The daily Nebraskan. ([Lincoln, Neb.) 1901-current, December 11, 1972, Page PAGE 4, Image 4

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Tenant troubles
As an enormous university in a mo derate-sized
city, UNL is both the source and recipient of troubles
in a good many areas. Those troubles, in addition to
being a source of irritation for the community as a
whole, may cause resentment against the University
community and especially its students.
Currently, this situation can be seen in tensions
created by Lincoln's housing situation and its relation
to students. In recent months, low-income groups and
tenants' organizations have complained that UNL
students have put a severe strain on the housing
market, driving up prices and making space
scarce-probably fair charges, on the whole.
In the past few years, rather than live in more
institutionalized habitats, an increasing number of
students have opted for more personal, less confining
apartment life. So, while enrollment has skyrocketed,
so has the demand for apartment dwellingr-while
demand for on-campus housing has remained fairly
All this, of course, makes the rent value of
off-campus housing much greater. With the high
demand for housing, some Lincoln landlords have
found that they have a sellers' market and that they
can have their way with student trade.
Oddly enough, it seems those who have been
ill-used by the landlord system are precisely those
who seem to be perpetuating the system. According
to UNL Ombudsman James Suter, problems in
housing often exist because students refuse to
complain or become involved with legal action against
those taking advantage of them.
A recent case in point was that of a nebulous
corporate structure which wrongfully deprived
students of their damage deposits. When checking
into the corporation, Suter found that all four men
listed on the board of directors had ficticious
addresses and the corporation operated from a Post
Office box. Yet, after asking for complaints against
the corporation in the Daily Nebraskan and receiving
13 replies, only one or two students could be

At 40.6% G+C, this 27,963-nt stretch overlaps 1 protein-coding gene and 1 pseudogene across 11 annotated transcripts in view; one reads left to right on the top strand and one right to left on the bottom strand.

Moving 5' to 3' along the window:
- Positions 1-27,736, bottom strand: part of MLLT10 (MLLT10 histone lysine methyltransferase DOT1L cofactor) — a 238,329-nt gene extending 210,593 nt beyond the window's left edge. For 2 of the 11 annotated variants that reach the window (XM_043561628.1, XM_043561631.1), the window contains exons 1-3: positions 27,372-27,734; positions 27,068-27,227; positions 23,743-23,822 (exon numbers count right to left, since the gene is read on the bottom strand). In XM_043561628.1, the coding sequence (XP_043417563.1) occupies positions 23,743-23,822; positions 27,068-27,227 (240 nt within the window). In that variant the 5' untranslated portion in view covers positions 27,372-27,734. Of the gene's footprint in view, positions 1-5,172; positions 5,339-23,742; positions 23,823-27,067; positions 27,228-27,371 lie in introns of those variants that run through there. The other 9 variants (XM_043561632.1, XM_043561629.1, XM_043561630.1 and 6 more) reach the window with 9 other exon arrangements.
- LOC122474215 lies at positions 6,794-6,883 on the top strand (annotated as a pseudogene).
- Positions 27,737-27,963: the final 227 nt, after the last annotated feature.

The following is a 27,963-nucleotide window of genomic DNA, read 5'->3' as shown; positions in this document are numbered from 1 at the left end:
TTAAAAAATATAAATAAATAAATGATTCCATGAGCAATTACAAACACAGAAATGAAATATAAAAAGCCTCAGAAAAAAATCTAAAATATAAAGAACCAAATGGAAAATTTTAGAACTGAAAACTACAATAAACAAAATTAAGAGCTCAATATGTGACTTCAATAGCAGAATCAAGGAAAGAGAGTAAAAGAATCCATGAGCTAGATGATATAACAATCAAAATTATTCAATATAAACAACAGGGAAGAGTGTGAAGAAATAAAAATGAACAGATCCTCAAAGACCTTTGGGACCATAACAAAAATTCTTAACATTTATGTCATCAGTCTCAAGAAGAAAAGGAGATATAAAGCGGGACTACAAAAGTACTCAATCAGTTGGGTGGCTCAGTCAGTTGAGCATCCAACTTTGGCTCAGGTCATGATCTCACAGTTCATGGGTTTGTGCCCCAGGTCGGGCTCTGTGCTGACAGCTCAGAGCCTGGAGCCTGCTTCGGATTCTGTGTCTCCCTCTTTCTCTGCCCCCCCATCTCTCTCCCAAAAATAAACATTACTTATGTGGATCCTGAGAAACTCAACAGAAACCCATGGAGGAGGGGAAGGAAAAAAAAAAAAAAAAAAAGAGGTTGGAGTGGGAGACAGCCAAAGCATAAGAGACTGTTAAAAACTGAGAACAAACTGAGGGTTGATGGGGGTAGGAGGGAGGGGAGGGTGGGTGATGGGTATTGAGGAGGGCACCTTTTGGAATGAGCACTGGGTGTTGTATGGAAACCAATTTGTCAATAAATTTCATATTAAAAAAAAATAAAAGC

pursuaded to attend meetings to plan a class action
suit against the corporation.
v Desoite aoDarent lack of student concern; some
; efforts have been made to improve the situation.
AbUN s Legal Hights committee distributes a legal
rights handbook published in past years, is in the
process of conducting a landlord survey, and is
attempting to devise a standard lease contract for
students. Suter and a small number of students have
attempted reforms in many areas. Even the court
system has been made more responsive, with a small
claims court to open Jan. 1, 1973.
So the mechanisms for change do exist. But
change can come about only if those involved work
for it. And unless people who have been slighted by
unscrupulous landlords in a sellers market do
something about it, the situation could get a whole
lot worse. jjm Gray
Bill Freudenburg is a junior integrated
studies major in communications.
by Bill Freudenburg
Nebraska's environment may not seem
to be anything to worry about, but the
next few years are going to be critical in
determining the state's ecological future,
and the University is likely to play a
fairly important ro!? in deciding the route
that will be taken.
Universities traditionally have shown a
commitment to the improvement of the
world, and it only makes sense to include
the improvement of the environment as a
part of that concern.
A concern for the environment il
especially important for the University of